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Debt ceiling could bind in mid-February: study

WASHINGTON (Reuters) - The United States may run out of tools to avoid a default as early as February 15, piling more pressure on lawmakers and the Obama administration to resolve their fiscal battles, a study found on Monday.

The U.S. Treasury in late December began shuffling funds in order to keep paying the government's bills, buying time for lawmakers to raise the $16.4 trillion legal limit on the nation's debt. It confirmed the ceiling was scraped on December 31.

Treasury Secretary Timothy Geithner predicted the maneuvers -- which include pausing some investments in federal pension and health benefit funds -- would normally buy the government about two months before the debt limit became binding.

Possible delays in the tax filing season could extend that time further, as the government would get more time to refund taxes, Geithner said at the time.

But the Bipartisan Policy Center, a Washington-based think-tank, said the Treasury may run out of funds between February 15 and March 1, based on an analysis of the government's daily and monthly cash flows.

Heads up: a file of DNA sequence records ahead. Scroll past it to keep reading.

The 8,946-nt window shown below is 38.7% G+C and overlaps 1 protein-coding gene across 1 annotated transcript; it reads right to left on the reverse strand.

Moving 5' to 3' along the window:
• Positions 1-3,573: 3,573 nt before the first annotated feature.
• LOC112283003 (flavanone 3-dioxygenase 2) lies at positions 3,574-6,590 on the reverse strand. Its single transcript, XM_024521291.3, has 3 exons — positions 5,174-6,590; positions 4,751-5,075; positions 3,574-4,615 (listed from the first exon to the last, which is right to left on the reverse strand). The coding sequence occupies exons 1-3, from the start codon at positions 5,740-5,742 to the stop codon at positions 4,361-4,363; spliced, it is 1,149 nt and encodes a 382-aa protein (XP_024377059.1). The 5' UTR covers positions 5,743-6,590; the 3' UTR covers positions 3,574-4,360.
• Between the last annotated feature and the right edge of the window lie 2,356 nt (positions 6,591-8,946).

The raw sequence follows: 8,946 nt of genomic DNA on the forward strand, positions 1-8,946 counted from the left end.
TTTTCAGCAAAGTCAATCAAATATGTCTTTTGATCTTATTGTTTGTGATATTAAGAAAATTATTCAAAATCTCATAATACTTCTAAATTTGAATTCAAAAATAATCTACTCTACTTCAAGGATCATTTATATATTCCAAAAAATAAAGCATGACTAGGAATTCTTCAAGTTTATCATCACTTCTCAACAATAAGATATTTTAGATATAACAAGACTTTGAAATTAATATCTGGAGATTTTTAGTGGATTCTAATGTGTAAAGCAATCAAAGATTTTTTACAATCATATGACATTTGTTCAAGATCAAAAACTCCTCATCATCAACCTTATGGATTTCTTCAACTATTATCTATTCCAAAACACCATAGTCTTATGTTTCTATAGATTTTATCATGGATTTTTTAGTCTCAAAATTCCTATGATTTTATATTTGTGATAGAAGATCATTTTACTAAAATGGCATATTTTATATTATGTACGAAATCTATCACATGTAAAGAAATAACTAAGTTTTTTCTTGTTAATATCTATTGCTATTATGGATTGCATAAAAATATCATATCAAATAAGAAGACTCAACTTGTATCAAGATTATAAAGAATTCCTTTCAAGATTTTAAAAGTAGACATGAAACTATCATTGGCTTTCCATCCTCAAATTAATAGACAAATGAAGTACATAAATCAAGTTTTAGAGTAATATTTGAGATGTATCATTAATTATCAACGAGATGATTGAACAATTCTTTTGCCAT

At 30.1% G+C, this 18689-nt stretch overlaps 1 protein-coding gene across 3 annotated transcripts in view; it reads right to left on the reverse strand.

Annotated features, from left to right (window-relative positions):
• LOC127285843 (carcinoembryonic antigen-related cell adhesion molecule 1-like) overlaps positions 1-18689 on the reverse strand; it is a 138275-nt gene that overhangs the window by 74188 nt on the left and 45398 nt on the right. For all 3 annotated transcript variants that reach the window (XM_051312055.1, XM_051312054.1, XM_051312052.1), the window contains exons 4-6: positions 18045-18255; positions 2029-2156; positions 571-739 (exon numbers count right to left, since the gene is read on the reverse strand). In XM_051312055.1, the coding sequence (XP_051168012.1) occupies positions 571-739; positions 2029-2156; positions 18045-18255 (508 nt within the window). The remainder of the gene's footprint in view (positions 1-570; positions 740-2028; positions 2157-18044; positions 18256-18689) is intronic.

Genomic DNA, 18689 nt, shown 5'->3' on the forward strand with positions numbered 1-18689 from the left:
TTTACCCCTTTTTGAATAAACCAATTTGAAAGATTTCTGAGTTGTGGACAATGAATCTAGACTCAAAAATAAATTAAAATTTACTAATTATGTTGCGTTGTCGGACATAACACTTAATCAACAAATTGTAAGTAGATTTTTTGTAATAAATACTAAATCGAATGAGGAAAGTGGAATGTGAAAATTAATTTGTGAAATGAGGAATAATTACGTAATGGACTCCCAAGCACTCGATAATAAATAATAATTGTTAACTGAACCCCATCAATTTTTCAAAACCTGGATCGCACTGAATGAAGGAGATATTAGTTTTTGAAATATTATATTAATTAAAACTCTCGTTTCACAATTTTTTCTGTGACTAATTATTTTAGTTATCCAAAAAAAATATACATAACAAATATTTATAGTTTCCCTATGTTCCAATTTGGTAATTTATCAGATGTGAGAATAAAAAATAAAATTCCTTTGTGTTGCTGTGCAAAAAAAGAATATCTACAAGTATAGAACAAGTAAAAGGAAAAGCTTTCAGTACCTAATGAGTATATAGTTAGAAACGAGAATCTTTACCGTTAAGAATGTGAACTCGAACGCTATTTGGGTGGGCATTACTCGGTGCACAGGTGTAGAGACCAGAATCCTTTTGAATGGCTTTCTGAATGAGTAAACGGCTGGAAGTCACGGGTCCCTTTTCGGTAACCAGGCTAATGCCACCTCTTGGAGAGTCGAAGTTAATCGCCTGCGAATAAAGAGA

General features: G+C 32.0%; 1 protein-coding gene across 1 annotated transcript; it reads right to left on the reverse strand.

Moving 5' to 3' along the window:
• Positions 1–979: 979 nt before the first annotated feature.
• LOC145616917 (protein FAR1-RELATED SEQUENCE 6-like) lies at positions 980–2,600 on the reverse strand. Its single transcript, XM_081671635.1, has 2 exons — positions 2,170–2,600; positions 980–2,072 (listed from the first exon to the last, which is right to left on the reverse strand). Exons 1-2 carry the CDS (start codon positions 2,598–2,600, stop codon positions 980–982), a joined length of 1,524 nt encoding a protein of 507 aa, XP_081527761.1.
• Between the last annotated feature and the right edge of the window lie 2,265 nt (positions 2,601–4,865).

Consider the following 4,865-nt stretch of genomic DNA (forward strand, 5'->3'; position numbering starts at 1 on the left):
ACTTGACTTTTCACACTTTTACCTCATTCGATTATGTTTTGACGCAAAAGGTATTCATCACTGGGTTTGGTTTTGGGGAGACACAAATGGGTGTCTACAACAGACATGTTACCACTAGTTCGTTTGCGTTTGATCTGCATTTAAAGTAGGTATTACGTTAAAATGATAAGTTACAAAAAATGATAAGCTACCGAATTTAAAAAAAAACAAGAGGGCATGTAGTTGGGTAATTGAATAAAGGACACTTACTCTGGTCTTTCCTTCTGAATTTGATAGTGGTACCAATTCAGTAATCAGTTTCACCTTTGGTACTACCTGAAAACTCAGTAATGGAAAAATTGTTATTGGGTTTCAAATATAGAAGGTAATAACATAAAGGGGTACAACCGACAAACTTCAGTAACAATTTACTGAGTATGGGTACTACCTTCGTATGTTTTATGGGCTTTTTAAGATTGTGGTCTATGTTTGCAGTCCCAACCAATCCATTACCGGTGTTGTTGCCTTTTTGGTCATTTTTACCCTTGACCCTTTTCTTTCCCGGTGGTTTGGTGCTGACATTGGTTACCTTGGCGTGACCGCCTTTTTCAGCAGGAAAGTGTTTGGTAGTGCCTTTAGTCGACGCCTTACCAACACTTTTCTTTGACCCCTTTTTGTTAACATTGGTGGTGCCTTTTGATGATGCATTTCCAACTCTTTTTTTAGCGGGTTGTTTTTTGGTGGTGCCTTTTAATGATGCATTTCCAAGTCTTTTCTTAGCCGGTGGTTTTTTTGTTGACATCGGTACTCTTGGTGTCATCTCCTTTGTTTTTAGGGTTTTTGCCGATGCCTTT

"It will be difficult for Treasury to get beyond the March 1 date in our judgment," Steve Bell, senior director of the Center's Economic Policy Project, said in a statement.

The Center said it assumes taxes will be filed as scheduled.

In years past, Congress has periodically raised the debt ceiling without much fuss to take into account the budget deficits from its decisions on taxes and spending.

But the limit has become a hostage in the high-stakes fiscal battle roiling the U.S. capital, with Republicans refusing to raise it unless Democrats agree to deep spending cuts to tame the ballooning national debt.

The Bipartisan Policy Center said the Treasury has fewer tools now to stave off a default than it did in the summer of 2011, when battles over raising the debt ceiling pushed the United States to the brink of default and hit its credit rating.

At the time, the Treasury's tools lasted roughly three months, from May until early August.

If the government runs out of cash, it may have to choose between making interest payments on its debt, refunding taxes, or making payments for Medicare and Medicaid -- all due in late February and early March.

(Reporting by Anna Yukhananov; Editing by Dan Grebler)

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